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Supply Chain Attacks on Retail – What Happens When Trusted Channels Can’t be Trusted?

The holiday season has officially begun, but for many retailers those visions of dancing sugarplums have given way to nightmares about cyberattacks. The ThreatMetrix Q3 2017 Cybercrime Report  predicts that the number of ecommerce attacks in the last quarter of 2017 will be greater than the number of attacks across all industries in the same quarter last year, with more than 50 million attacks during the Black Friday shopping days alone. 

Retailers make a prime cybercrime target. They handle vast amounts of personal information, including payment card data, but are not subject to the same regulatory restrictions as the financial industry. Aging IT infrastructure and unpatched software vulnerabilities also improve cybercriminals chance of success. According to researcher Willem de Groot, who closely tracks retail cybersecurity trends, about 50-200 new stores are successfully hacked per day

While most retail breaches can be attributed to phishing schemes, human error and weak or stolen passwords, some of the largest breaches come courtesy of vulnerable third-party suppliers. The infamous Target and Home Depot breaches were both caused by compromised vendor credentials. And CVS, Costco, Rite Aid and several other chains all suffered credit card data breaches through their photo operations vendor, PNI Digital Media. The fallout from such attacks can be substantial – Home Depot’s breach cost is at least $179 million so far, without taking into account legal fees or undisclosed payouts. Not to mention the tens of millions of inconvenienced and disgruntled customers.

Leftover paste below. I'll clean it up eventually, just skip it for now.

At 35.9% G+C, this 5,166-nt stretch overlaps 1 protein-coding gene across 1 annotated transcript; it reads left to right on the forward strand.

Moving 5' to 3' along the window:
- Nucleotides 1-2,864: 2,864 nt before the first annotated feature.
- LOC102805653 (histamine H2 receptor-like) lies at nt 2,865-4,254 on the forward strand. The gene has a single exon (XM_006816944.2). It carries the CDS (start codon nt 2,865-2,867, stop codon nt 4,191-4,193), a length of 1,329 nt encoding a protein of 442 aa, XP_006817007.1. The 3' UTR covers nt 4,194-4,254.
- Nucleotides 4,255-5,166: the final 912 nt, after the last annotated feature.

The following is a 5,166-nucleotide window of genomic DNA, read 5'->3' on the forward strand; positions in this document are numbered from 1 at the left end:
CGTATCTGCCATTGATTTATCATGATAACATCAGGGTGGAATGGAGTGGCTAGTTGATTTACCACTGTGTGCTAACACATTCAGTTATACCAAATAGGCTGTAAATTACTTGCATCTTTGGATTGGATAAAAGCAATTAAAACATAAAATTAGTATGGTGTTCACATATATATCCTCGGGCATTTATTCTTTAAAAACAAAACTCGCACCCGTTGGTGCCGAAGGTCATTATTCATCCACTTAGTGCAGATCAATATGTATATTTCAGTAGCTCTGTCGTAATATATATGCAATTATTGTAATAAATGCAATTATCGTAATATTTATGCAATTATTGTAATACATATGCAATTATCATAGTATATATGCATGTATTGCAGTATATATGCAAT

Cybercrime groups deliberately target a company through its smaller suppliers and vendors since they generally have fewer security controls in place. The 2017 State of Cybersecurity in Small and Medium-Sized Businesses study by the Ponemon Institute found that 61 percent of SMBs reported a cyberattack in the past 12 months, and 54 percent reported successful data breaches involving customer and employee information. This implies a pretty high success rate. Not surprising, however, when you consider that the same study found nearly three-quarters of small businesses operate without sufficient IT personnel and only about two-thirds have a designated person responsible for IT. 

Without the necessary staffing, the effort of patching and putting into place an adequate cybersecurity infrastructure becomes daunting to say the least. As a result, small businesses, subcontractors and suppliers often leave themselves – and others in their supply chain – exposed. Attackers can use the stolen vendor credentials to enter and make their way through the retailers’ network, escalating privileges until they eventually install their preferred flavor of malware. In the case of PoS terminals, usually keyloggers or RAM scrapers; for online stores, credit-card skimming or other data collecting malware.